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Books Vs. Films: Which Is Better? (INFOGRAPHIC)

Photo of Ryan Lattanzio By Ryan Lattanzio | TOH! December 31, 2013 at 1:09PM

Lovereading.co.uk has created the infographic "The Ultimate Showdown: Books Vs. Films," a thorough survey of contemporary and classic literary adaptations onscreen. Results were culled from an aggregate of reviews of both books and movies over the last two decades.
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Infographic

Lovereading.co.uk has created the infographic "The Ultimate Showdown: Books vs. Films," a thorough survey of contemporary and classic literary adaptations onscreen. Results were culled from an aggregate of reviews of both books and movies over the last two decades.The clear winner according to the graphic (below)? Books. And the results give a sense of what is gained and lost in translation from page to screen--and which, ultimately, audiences prefer.

While hugely popular books remain more beloved, and prevalent, than their movies, obscure source material made into hit movies is beat out, hence the gap between David Fincher's "The Social Network" and Ben Mezrich's Facebook backstory book "The Accident Billionaires," for example. Meanwhile, love for "The Lord of the Rings" trilogy by JRR Tolkien and Peter Jackson's global blockbusters are roughly neck-and-neck.

2013 has been a banner year for literary and nonfiction adaptations, among them "12 Years a Slave," "The Book Thief," "Labor Day," "The Wolf of Wall Street" and "Long Walk to Freedom," a few of which have landed on the NYT bestsellers list.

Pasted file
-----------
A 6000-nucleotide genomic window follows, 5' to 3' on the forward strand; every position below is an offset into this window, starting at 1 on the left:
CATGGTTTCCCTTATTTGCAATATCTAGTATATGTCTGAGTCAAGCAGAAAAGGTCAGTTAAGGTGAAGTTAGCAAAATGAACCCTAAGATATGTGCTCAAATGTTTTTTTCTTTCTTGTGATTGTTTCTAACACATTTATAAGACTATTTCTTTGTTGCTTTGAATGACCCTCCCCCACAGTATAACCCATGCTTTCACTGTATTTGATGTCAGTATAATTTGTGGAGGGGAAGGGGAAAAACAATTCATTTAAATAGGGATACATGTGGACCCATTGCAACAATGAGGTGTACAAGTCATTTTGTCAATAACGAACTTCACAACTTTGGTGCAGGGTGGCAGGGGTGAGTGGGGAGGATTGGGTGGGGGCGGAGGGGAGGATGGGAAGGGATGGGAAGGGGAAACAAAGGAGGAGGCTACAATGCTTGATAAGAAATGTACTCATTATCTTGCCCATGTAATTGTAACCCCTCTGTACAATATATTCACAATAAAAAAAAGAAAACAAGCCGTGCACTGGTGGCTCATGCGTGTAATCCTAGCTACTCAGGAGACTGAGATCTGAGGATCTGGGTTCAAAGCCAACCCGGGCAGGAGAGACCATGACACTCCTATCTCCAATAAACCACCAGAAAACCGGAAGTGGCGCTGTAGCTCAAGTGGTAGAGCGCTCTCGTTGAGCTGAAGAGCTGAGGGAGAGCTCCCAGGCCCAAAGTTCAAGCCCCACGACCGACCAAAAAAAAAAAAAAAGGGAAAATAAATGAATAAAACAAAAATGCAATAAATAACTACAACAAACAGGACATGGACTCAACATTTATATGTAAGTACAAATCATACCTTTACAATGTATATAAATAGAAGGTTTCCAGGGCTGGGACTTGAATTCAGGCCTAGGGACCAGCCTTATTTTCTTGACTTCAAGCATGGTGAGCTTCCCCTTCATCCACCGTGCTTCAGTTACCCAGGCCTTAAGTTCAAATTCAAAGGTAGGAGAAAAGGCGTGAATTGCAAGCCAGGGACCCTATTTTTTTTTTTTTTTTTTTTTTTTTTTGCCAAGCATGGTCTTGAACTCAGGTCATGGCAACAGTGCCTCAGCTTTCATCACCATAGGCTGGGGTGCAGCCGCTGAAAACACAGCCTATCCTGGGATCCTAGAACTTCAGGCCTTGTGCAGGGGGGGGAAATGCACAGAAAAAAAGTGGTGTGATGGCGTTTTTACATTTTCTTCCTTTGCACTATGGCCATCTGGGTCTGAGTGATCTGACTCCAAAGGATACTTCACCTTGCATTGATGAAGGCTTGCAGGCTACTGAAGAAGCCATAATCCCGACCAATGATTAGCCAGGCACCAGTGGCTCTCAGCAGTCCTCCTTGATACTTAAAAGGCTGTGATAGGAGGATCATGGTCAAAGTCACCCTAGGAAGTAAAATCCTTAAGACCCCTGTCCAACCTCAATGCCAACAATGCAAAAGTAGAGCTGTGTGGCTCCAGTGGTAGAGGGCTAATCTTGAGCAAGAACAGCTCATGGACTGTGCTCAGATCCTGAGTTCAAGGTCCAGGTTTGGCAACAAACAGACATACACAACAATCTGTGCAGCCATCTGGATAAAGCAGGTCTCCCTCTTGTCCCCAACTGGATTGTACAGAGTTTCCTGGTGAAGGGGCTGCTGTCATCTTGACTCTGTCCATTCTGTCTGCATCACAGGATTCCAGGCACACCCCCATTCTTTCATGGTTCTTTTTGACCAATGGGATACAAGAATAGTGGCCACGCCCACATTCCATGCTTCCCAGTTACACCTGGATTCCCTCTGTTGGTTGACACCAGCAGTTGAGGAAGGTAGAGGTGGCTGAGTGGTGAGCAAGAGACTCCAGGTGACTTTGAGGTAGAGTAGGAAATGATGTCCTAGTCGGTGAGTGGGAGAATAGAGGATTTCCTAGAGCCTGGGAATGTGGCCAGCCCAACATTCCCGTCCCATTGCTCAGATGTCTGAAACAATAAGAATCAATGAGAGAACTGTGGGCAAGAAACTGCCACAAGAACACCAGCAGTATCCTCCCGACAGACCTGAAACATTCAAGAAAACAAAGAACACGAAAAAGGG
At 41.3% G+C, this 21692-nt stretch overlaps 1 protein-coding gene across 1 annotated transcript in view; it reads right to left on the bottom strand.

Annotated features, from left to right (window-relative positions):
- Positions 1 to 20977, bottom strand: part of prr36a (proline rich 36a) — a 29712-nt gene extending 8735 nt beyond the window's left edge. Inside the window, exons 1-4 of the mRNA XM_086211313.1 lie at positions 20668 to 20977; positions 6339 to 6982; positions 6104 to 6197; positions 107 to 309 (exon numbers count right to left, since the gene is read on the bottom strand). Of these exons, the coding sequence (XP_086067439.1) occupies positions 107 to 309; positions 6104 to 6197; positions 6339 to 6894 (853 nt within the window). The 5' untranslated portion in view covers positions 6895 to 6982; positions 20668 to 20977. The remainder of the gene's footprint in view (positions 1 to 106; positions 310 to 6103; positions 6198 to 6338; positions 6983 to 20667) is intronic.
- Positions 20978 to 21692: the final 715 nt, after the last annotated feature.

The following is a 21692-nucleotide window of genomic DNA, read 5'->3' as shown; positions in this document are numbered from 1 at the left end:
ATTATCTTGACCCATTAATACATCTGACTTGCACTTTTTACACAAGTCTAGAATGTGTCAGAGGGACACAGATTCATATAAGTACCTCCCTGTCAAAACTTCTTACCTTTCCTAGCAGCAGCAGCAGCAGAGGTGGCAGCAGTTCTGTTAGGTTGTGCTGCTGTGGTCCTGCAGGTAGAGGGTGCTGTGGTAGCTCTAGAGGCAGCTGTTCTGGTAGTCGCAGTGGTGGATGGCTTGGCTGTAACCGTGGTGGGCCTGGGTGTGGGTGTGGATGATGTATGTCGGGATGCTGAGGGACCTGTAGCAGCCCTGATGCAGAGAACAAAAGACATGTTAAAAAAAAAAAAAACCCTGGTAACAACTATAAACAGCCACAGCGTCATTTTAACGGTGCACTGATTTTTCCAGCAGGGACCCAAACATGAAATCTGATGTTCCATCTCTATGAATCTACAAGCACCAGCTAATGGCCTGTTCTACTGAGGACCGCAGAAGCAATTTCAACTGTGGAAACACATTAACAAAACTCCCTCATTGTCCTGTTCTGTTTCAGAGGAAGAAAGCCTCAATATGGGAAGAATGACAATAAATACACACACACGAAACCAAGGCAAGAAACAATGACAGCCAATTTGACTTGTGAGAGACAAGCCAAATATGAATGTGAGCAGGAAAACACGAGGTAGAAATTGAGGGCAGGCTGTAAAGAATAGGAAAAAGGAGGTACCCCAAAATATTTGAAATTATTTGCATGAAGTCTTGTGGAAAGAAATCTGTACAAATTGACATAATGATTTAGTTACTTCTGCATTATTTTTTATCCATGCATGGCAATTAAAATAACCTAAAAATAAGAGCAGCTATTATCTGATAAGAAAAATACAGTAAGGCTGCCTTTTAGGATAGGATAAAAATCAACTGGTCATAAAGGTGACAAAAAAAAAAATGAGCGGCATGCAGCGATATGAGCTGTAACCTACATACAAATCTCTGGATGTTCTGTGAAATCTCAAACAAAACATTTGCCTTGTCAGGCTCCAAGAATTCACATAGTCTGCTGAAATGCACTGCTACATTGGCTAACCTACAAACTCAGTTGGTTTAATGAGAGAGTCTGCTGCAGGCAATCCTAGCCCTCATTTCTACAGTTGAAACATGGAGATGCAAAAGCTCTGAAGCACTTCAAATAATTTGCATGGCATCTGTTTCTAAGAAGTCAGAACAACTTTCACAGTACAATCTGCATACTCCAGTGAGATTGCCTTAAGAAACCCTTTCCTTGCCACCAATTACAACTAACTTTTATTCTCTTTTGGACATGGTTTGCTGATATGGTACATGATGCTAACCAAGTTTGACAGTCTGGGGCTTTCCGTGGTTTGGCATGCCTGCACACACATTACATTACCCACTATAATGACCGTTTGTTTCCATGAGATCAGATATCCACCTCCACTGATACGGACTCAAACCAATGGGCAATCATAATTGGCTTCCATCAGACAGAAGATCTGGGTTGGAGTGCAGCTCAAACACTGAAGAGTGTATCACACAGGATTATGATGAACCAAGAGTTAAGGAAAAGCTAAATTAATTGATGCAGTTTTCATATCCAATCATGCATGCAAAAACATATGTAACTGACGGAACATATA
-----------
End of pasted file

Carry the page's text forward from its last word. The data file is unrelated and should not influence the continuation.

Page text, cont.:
Books vs Films


This article is related to: Books, News


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Thompson on Hollywood

Born and raised in Manhattan, Anne Thompson grew up going to the Thalia and The New Yorker and wound up at grad Cinema Studies at NYU. She worked at United Artists and Film Comment before heading west as that magazine's west coast editor. She wrote for the LA Weekly, Sight and Sound, Empire, The New York Times and Entertainment Weekly before serving as West Coast Editor of Premiere. She wrote for The Washington Post, The London Observer, Wired, More, and Vanity Fair, and did staff stints at The Hollywood Reporter and Variety. She eventually took her blog Thompson on Hollywood to Indiewire. She taught film criticism at USC Critical Studies, and continues to host the fall semester of “Sneak Previews” for UCLA Extension.